In the 1940’s and 1950’s, Danny Kaye was a huge movie star. Largely forgotten today, he made only three movies throughout the 1960’s, though he did star in his own variety show from 1963-67. Essentially retiring early, Kaye made only a sprinkling of appearances until his death in 1987.

While Kaye’s most popular film is undoubtedly 1954’s White Christmas, 1955’s The Court Jester, a box office disappointment in its initial release, has since become a beloved classic. In 2004, the film was added to the National Film Registry of the Library of Congress, deemed “culturally, historically or aesthetically significant.”

In 12th century England King Roderick (Cecil Parker), has killed off the royal family except for a baby boy who bears the royal birthmark, a purple pimpernel, on his rear end. The baby is cared for by an outlaw named the Black Fox (Edward Ashley) who wants to return the rightful king to the throne. When the Black Fox learns that the king’s soldiers are nearby, he sends Hubert

Hawkins (Danny Kaye) a bumbling ex-carnival performer and the pretty maid Jean (Glynis Johns), a captain in his army, to transport the baby king to an abbey in Dover. Things don’t go as planned when Giacoma (John Carradine), “King of Jesters and Jester of Kings” arrives from the Italian court and intrudes where’re Hawkins is romancing Jean in the forest. After Jean whacks Giacoma on the head, Hawkins assumes his identity in order to gain access to Roderick’s court. However, he doesn’t realize that Giacoma is an assassin hired by the king’s right hand man, Sir Ravenhurst (Basil Rathbone) to kill his three rivals.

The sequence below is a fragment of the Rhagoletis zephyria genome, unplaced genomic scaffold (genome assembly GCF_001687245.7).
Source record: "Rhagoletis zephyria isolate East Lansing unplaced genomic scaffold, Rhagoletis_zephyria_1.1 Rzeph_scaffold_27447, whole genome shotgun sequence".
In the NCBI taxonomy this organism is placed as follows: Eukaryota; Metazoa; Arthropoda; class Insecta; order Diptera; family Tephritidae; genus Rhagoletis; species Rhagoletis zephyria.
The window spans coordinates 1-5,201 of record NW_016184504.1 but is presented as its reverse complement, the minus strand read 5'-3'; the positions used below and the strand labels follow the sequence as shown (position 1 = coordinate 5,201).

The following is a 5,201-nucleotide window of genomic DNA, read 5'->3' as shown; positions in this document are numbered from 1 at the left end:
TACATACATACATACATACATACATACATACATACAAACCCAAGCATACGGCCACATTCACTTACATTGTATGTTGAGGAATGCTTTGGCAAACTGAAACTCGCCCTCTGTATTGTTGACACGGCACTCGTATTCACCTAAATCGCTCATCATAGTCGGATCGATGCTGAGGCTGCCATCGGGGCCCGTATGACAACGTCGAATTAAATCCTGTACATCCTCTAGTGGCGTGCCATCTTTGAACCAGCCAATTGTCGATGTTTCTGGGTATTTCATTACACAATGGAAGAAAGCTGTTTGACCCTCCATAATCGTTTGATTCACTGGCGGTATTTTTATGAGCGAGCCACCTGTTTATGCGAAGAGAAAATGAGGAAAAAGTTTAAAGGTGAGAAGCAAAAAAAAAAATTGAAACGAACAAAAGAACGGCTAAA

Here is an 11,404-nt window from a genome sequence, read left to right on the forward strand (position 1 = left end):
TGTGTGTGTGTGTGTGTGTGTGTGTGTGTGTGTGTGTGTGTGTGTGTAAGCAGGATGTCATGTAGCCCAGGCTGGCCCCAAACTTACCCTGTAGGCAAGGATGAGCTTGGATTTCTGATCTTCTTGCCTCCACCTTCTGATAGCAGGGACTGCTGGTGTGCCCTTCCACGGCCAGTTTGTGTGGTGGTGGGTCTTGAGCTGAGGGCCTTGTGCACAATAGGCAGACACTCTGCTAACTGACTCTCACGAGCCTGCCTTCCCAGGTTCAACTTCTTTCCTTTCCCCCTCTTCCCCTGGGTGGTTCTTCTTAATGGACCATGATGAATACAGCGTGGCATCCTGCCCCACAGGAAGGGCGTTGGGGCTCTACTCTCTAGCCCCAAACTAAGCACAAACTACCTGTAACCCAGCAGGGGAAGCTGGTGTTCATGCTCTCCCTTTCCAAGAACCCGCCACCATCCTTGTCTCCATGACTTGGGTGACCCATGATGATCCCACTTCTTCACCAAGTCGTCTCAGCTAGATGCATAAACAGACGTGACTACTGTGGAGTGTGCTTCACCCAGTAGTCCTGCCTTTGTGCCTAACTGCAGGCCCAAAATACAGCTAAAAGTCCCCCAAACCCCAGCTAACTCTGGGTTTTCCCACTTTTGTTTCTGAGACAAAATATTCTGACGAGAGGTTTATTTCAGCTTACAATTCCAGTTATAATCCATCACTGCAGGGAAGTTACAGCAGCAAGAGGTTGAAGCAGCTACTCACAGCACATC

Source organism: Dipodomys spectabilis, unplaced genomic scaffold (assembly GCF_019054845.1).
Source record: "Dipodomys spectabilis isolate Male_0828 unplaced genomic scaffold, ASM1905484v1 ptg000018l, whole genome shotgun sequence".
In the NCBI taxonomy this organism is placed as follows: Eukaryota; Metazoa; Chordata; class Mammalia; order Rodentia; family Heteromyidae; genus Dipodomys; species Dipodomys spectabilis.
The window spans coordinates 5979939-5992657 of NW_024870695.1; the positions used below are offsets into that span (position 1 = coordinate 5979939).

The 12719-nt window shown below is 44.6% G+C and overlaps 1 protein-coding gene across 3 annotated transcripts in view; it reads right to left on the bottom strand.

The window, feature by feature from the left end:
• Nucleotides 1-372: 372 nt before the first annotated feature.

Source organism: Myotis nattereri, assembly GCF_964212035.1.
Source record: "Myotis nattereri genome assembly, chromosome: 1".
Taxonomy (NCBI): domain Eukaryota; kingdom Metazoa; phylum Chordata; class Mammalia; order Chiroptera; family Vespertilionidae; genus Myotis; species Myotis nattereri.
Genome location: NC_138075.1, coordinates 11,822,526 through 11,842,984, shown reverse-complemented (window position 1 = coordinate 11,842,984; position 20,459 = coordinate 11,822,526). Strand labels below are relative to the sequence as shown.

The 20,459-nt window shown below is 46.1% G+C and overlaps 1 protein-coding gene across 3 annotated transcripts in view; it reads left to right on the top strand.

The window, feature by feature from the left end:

Hawkins, the baby, and Jean end up in the king’s castle after a series of misadventures, putting all of their lives in danger. During all this, the king’s daughter Princess Gwendolyn (Angela Lansbury) is being forced to marry Sir Griswold (Robert Middleton), a powerful knight her father wants to form an alliance with. But she chooses to marry the court jester< and has her lady attendant Griselda (Mildred Natwick) cast a spell on the court jester to make him fall in love with her and be brave enough to whisk her away. Griselda has one warning, “If he dies, you die.”

Essentially spoofing Errol Flynn’s Robin Hood, The Court Jester is smartly written. Fun and plus to Kaye’s best talents. He’s clearly having fun and sings five songs by his wife Sylvia Fine. Fans of White Christmas who haven’t seen this film would be advised to check it out.

Presented in the 1.85:1 aspect ratio, Paramount has provided an excellent visual presentation. Get past the opening credits and sharpness is solid. Only one or two moments of softness appear in what is a precise image. Grain is appropriate throughout, and print flaws are absent. The bright, varied palette of the film impresses with colors that appear to pop off the screen. Blacks are dark and deep, while low light scenes had notable clarity.

The DTS-MA monaural soundtrack isn’t anything special, but it does its job well. Speech is slightly metallic, but given its age, the sound is better than average.

English, French and German subtitles are included.

The following extras are available:

  • Filmmaker Focus (HD, 7:03) Comments about the film by critic Leonard Maltin.
  • Trailer (SD, 2:24)
The Court Jester (1955)
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Movie title: The Court Jester

Country: USA

Duration: 101 min

Director(s): Melvin Frank , Norman Panama

Actor(s): Danny Kaye , Glynis Johns , Basil Rathbone , Angela Lansbury , Cecil Parker , Mildred Natwick

Genre: Musical, Comedy, Adventure , Family

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